I was browsing some topics on this forum, and came across one about how to handle negative newspaper editorials.
I thought, "Wow! A topic I am uniquely qualified to comment on on this forum!"
Okay, okay, I know it was presented as a question a year ago, but it's ALWAYS a relevant topic.
I started writing my response, but it became a HUGE response... so I decided that I would just make it a blog.
Now, to explain why I feel uniquely qualified to comment on the topic: I am the wife and mother of firefighters/EMTs. I am the city's emergency management director.
BUT... (and this is the really big one) for 20 years, I have been a newspaper journalist, the last 10 years as an editor and publisher.
I am assuming everyone knows that the officers need to be the ones who decide if to respond and what that response will be. Sometimes, it might even require the department's attorney (or municipality's attorney) to review possible legal issues in a response from the department.
I once saw a fire department sued for libel because a firefighter responded to a letter written by a rejected applicant by saying the letter "proves the guy has serious problems that kept him from making the cut."
Yes, it can be THAT tricky. Which is why it should be left to the officers and admins.
Having said that, the first thing that is important to distinguish is whether it's an editorial written by the newspaper staff/editorial board... OR, if it's a Letter to the Editor, written by a member of the public.
They are two distinctly different things and the distinction is an important one to make because it determines how to procede.
A letter written by a member of the public is best left unanswered.
Every response someone gives, especially from the department, creates an obligation on the part of the newspaper to let the original author respond to YOUR response. It could drag out for weeks, giving more and more space to the original author's complaints.
Now, if the letter contains blatant misinformation, just call the editorial page editor and, with as much good humor as you can muster, laugh about the errors and ask them to make a clarification. "Clarification" is a much less confrontational word than "retraction" and most editors will be happy to clear matters up to keep their paper's integrity intact.
Also keep in mind that readers don't view authors of Letters To The Editor as authorities or experts. A letter that appears today is old news by tomorrow. If it's just a written rant, let it go. People see it as a rant and that's as far as it goes.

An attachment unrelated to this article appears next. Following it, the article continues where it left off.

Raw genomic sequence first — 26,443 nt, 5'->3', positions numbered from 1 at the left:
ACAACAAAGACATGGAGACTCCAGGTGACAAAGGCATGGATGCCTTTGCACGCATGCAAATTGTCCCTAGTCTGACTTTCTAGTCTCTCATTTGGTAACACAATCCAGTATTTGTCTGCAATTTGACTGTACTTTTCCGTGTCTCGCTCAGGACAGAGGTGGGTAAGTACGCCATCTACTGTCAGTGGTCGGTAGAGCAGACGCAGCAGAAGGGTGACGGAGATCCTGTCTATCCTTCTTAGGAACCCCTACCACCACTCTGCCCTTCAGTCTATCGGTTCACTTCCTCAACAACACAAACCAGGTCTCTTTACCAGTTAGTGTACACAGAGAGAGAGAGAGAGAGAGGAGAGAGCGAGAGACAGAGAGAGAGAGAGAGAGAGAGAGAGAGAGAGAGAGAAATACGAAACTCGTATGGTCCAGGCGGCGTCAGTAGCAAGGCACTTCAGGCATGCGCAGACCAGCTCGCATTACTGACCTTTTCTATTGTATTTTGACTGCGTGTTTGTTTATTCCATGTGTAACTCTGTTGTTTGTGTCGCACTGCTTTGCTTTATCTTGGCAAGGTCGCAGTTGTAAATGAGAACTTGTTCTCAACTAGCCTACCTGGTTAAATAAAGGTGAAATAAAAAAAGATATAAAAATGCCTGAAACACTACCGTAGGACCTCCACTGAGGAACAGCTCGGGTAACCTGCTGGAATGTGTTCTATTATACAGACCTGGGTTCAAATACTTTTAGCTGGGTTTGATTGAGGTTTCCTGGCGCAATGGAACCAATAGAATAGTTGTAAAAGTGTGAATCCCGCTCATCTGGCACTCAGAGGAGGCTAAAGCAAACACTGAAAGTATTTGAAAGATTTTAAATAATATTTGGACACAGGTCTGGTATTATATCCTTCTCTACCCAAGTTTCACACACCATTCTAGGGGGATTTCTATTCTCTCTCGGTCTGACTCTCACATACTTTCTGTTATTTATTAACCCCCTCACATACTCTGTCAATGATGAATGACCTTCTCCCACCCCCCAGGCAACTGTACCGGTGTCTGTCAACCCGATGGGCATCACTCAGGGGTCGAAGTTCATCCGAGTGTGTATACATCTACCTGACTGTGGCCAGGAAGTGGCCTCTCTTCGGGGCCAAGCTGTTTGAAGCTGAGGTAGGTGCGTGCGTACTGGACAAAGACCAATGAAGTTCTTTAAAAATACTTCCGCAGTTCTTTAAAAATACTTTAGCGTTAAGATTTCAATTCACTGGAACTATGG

On the other hand, if it's an editorial that represents the view of the paper or editorial board, then you are dealing with a position that the papers' editorial staff has taken in response to something that is a hot topic in the public view: current budget talks, collective bargaining, something that happened at a city council meeting, or even a recent fire response.
If that's the case, then it DEFINITELY needs to be left to the officers to respond. The paper's editorial board/editor has taken a position for a reason, and believe the editorial is bullet-proof, or they wouldn't have written it. Either they have public support on their side, or they have facts.
Either way, they will be prepared to defend their editorial to the end. They won't talk to or listen to anyone short of the top department officers.
Officers can ask for, and should get, "equal time" to respond. That response should be written and submitted only after the meeting with the editors. They may have information or opinions that need to be considered or addressed in your response.
In the end, the officers will need to decide if it's a hill worth dying over. Having a good working relationship with the media should be a goal for every department.
Okay, I think that covers it...
any questions?

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Comment by Andy Turnham on October 2, 2011 at 6:46pm

Excellent article, clear and concise.  This sort of information should be given to every serving firefighter, and reinforced regularly.

When I was working the rule was, Yellow hat (firefighter and Lieutenant) ALWAYS refers the press to a White hat (Officer) and a White hat ALWAYS refers them on to the Press Officer.  No one ever comments directly to the press by any means about anything concerning the Dept..

Direct complaints from the public were always referred to the most Senior Officer present, indirect complaints were dealt with by the Public Relations Dept..

I'd recommend even the smallest Volunteer Department appoint a Press Officer, train her/him up and refer the Press to that person in every case.

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